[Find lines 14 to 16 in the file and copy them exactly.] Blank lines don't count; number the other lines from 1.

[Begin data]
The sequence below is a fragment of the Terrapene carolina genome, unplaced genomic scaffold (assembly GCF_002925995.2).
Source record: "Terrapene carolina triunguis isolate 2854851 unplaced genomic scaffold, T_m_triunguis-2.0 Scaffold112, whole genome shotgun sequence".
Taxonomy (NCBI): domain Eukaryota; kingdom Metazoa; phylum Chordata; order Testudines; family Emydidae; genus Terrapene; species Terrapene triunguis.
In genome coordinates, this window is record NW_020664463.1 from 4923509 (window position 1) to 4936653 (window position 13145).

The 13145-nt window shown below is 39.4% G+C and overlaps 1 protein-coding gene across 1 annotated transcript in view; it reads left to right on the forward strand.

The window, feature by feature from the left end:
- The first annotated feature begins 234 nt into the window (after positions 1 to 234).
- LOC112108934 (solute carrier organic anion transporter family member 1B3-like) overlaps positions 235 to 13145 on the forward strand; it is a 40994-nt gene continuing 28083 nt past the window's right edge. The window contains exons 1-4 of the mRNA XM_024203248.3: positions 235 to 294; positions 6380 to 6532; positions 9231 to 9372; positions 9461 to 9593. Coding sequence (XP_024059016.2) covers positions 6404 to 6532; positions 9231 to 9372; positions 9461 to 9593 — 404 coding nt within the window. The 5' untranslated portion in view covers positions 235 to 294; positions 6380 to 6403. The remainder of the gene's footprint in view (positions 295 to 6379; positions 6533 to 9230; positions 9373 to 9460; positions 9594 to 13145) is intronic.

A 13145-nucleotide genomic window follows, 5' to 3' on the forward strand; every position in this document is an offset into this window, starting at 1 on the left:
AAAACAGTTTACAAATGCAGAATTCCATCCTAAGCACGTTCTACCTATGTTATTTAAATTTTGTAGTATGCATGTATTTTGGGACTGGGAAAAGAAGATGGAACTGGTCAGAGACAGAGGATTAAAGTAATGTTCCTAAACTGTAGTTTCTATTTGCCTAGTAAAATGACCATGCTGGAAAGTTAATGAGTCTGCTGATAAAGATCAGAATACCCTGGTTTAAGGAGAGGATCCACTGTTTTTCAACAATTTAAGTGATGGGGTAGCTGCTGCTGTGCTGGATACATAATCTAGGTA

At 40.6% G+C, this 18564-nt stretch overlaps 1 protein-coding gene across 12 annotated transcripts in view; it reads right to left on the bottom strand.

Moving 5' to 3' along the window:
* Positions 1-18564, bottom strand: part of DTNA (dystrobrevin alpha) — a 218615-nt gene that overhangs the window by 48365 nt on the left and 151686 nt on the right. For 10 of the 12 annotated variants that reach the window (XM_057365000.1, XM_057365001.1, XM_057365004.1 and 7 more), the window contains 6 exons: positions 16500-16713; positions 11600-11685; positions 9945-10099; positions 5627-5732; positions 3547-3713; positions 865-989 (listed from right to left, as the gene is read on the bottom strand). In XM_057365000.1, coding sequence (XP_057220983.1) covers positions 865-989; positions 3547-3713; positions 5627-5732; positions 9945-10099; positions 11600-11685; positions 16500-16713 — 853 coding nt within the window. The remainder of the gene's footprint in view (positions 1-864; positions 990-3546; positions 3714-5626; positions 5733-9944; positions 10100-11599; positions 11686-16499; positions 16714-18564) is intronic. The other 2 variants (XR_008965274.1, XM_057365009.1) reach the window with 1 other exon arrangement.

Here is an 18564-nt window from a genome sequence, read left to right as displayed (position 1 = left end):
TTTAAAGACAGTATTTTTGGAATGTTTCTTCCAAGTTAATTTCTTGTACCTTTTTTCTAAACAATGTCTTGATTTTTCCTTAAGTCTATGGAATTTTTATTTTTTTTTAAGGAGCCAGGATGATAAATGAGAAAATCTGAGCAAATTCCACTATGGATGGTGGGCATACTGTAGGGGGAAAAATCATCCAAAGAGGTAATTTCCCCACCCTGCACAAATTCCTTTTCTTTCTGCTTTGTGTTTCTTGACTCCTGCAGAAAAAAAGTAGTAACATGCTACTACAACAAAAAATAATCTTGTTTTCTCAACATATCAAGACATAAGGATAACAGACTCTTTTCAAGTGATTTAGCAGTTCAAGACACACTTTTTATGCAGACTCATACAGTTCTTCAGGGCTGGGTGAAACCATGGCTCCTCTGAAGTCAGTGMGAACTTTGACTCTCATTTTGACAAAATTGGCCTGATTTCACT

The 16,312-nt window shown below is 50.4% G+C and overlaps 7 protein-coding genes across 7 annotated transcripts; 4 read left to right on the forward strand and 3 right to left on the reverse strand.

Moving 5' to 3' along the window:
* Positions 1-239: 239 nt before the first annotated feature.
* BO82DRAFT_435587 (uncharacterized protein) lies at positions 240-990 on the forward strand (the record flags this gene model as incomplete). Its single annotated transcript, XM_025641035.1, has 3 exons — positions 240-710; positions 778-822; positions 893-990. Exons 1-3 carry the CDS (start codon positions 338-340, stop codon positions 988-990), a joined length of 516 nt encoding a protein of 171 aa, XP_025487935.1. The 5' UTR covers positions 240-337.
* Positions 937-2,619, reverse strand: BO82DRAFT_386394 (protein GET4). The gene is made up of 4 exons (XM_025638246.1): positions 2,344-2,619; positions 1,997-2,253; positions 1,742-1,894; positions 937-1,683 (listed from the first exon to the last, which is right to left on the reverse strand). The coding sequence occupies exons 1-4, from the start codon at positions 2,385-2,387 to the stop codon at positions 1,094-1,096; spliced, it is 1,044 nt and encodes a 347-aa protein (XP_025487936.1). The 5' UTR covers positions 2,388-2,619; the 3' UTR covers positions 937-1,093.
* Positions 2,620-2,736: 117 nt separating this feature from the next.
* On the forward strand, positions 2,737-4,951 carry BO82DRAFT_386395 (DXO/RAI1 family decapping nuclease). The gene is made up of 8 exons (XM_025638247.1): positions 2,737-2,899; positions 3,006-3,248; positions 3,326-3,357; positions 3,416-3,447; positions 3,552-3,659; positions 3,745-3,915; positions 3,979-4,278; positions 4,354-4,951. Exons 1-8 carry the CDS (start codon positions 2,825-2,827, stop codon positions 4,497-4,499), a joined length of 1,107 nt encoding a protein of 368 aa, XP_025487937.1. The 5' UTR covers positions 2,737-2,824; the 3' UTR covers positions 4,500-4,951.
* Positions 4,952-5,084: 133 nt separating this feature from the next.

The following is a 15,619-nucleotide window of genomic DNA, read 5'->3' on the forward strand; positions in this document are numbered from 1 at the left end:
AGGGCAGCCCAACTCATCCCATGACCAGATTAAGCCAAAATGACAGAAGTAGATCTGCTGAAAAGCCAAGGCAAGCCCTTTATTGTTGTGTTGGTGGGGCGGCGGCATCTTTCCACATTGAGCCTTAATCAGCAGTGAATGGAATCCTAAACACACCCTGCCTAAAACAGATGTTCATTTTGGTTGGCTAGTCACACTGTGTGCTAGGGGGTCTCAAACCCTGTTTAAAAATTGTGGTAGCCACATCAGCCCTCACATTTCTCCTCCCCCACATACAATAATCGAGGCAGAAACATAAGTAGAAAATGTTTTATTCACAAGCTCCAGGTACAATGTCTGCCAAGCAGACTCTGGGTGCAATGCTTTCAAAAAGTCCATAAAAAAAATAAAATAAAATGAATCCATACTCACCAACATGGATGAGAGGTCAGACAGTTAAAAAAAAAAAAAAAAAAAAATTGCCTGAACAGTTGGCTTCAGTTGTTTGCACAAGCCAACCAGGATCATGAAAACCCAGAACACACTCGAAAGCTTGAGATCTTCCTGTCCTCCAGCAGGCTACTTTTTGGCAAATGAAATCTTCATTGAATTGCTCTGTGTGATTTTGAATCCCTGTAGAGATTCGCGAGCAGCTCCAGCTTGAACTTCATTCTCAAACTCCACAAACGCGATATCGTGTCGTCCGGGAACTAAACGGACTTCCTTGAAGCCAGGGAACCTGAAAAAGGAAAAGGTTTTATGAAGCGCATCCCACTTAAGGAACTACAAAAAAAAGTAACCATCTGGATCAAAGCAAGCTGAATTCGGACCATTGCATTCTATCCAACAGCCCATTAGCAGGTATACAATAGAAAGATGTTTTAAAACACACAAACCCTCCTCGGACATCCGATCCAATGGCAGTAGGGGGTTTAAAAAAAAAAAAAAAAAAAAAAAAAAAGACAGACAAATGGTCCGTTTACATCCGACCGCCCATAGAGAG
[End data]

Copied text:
Here is an 18564-nt window from a genome sequence, read left to right as displayed (position 1 = left end):
TTTAAAGACAGTATTTTTGGAATGTTTCTTCCAAGTTAATTTCTTGTACCTTTTTTCTAAACAATGTCTTGATTTTTCCTTAAGTCTATGGAATTTTTATTTTTTTTTAAGGAGCCAGGATGATAAATGAGAAAATCTGAGCAAATTCCACTATGGATGGTGGGCATACTGTAGGGGGAAAAATCATCCAAAGAGGTAATTTCCCCACCCTGCACAAATTCCTTTTCTTTCTGCTTTGTGTTTCTTGACTCCTGCAGAAAAAAAGTAGTAACATGCTACTACAACAAAAAATAATCTTGTTTTCTCAACATATCAAGACATAAGGATAACAGACTCTTTTCAAGTGATTTAGCAGTTCAAGACACACTTTTTATGCAGACTCATACAGTTCTTCAGGGCTGGGTGAAACCATGGCTCCTCTGAAGTCAGTGMGAACTTTGACTCTCATTTTGACAAAATTGGCCTGATTTCACT

The 16,312-nt window shown below is 50.4% G+C and overlaps 7 protein-coding genes across 7 annotated transcripts; 4 read left to right on the forward strand and 3 right to left on the reverse strand.